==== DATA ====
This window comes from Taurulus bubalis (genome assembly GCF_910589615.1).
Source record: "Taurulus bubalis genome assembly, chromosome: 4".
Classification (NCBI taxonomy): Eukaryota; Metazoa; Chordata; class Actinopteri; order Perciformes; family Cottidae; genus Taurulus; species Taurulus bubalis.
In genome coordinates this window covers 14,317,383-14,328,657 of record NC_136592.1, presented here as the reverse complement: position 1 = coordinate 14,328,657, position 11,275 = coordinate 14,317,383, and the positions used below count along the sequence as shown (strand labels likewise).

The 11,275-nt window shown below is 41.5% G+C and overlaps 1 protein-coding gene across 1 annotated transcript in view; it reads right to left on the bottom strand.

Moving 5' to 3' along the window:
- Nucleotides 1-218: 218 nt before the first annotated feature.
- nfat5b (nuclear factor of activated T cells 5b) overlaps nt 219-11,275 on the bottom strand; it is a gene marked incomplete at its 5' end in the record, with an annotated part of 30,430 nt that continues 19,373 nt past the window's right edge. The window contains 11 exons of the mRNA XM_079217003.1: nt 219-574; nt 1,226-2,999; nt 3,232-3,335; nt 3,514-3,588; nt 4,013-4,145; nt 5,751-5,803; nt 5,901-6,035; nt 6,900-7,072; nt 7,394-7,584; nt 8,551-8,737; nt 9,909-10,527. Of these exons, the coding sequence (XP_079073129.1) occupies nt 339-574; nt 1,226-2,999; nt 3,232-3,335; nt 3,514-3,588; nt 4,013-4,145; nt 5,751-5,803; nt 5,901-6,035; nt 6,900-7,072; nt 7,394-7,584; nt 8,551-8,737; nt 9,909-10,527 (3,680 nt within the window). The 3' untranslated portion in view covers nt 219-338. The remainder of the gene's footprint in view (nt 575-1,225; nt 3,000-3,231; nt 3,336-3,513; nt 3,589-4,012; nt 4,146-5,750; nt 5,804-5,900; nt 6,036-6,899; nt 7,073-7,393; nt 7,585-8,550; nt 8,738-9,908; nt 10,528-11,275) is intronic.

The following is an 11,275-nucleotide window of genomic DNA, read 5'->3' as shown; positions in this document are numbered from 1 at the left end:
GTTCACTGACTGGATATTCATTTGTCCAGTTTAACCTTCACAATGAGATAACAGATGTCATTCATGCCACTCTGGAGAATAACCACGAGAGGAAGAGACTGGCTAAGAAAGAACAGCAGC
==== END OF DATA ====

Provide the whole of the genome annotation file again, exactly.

This window comes from Taurulus bubalis (genome assembly GCF_910589615.1).
Source record: "Taurulus bubalis genome assembly, chromosome: 4".
Classification (NCBI taxonomy): Eukaryota; Metazoa; Chordata; class Actinopteri; order Perciformes; family Cottidae; genus Taurulus; species Taurulus bubalis.
In genome coordinates this window covers 14,317,383-14,328,657 of record NC_136592.1, presented here as the reverse complement: position 1 = coordinate 14,328,657, position 11,275 = coordinate 14,317,383, and the positions used below count along the sequence as shown (strand labels likewise).

The 11,275-nt window shown below is 41.5% G+C and overlaps 1 protein-coding gene across 1 annotated transcript in view; it reads right to left on the bottom strand.

Moving 5' to 3' along the window:
- Nucleotides 1-218: 218 nt before the first annotated feature.
- nfat5b (nuclear factor of activated T cells 5b) overlaps nt 219-11,275 on the bottom strand; it is a gene marked incomplete at its 5' end in the record, with an annotated part of 30,430 nt that continues 19,373 nt past the window's right edge. The window contains 11 exons of the mRNA XM_079217003.1: nt 219-574; nt 1,226-2,999; nt 3,232-3,335; nt 3,514-3,588; nt 4,013-4,145; nt 5,751-5,803; nt 5,901-6,035; nt 6,900-7,072; nt 7,394-7,584; nt 8,551-8,737; nt 9,909-10,527. Of these exons, the coding sequence (XP_079073129.1) occupies nt 339-574; nt 1,226-2,999; nt 3,232-3,335; nt 3,514-3,588; nt 4,013-4,145; nt 5,751-5,803; nt 5,901-6,035; nt 6,900-7,072; nt 7,394-7,584; nt 8,551-8,737; nt 9,909-10,527 (3,680 nt within the window). The 3' untranslated portion in view covers nt 219-338. The remainder of the gene's footprint in view (nt 575-1,225; nt 3,000-3,231; nt 3,336-3,513; nt 3,589-4,012; nt 4,146-5,750; nt 5,804-5,900; nt 6,036-6,899; nt 7,073-7,393; nt 7,585-8,550; nt 8,738-9,908; nt 10,528-11,275) is intronic.

The following is an 11,275-nucleotide window of genomic DNA, read 5'->3' as shown; positions in this document are numbered from 1 at the left end:
GTTCACTGACTGGATATTCATTTGTCCAGTTTAACCTTCACAATGAGATAACAGATGTCATTCATGCCACTCTGGAGAATAACCACGAGAGGAAGAGACTGGCTAAGAAAGAACAGCAGC